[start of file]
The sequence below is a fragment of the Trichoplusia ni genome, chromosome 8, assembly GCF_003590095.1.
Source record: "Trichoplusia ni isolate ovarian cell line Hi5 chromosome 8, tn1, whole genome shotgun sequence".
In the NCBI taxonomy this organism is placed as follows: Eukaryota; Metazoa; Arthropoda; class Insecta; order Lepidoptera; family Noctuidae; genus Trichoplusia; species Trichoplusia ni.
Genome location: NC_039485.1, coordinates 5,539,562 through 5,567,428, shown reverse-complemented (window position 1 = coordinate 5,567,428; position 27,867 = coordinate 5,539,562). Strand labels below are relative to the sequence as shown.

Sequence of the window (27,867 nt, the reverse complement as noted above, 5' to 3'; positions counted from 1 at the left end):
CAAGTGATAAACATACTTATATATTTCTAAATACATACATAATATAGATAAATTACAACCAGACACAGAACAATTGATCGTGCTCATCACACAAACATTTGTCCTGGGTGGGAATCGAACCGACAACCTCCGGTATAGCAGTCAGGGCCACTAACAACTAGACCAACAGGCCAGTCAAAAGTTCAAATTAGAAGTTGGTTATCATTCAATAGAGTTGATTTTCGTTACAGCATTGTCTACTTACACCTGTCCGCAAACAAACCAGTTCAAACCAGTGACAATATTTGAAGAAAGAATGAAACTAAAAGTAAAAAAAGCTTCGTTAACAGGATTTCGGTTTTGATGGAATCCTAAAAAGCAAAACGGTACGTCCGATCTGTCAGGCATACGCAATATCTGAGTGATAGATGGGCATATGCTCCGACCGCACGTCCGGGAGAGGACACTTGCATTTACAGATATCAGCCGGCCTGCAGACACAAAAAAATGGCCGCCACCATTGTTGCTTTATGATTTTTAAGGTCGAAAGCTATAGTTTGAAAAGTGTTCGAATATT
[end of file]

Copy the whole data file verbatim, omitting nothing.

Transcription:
The sequence below is a fragment of the Trichoplusia ni genome, chromosome 8, assembly GCF_003590095.1.
Source record: "Trichoplusia ni isolate ovarian cell line Hi5 chromosome 8, tn1, whole genome shotgun sequence".
In the NCBI taxonomy this organism is placed as follows: Eukaryota; Metazoa; Arthropoda; class Insecta; order Lepidoptera; family Noctuidae; genus Trichoplusia; species Trichoplusia ni.
Genome location: NC_039485.1, coordinates 5,539,562 through 5,567,428, shown reverse-complemented (window position 1 = coordinate 5,567,428; position 27,867 = coordinate 5,539,562). Strand labels below are relative to the sequence as shown.

Sequence of the window (27,867 nt, the reverse complement as noted above, 5' to 3'; positions counted from 1 at the left end):
CAAGTGATAAACATACTTATATATTTCTAAATACATACATAATATAGATAAATTACAACCAGACACAGAACAATTGATCGTGCTCATCACACAAACATTTGTCCTGGGTGGGAATCGAACCGACAACCTCCGGTATAGCAGTCAGGGCCACTAACAACTAGACCAACAGGCCAGTCAAAAGTTCAAATTAGAAGTTGGTTATCATTCAATAGAGTTGATTTTCGTTACAGCATTGTCTACTTACACCTGTCCGCAAACAAACCAGTTCAAACCAGTGACAATATTTGAAGAAAGAATGAAACTAAAAGTAAAAAAAGCTTCGTTAACAGGATTTCGGTTTTGATGGAATCCTAAAAAGCAAAACGGTACGTCCGATCTGTCAGGCATACGCAATATCTGAGTGATAGATGGGCATATGCTCCGACCGCACGTCCGGGAGAGGACACTTGCATTTACAGATATCAGCCGGCCTGCAGACACAAAAAAATGGCCGCCACCATTGTTGCTTTATGATTTTTAAGGTCGAAAGCTATAGTTTGAAAAGTGTTCGAATATT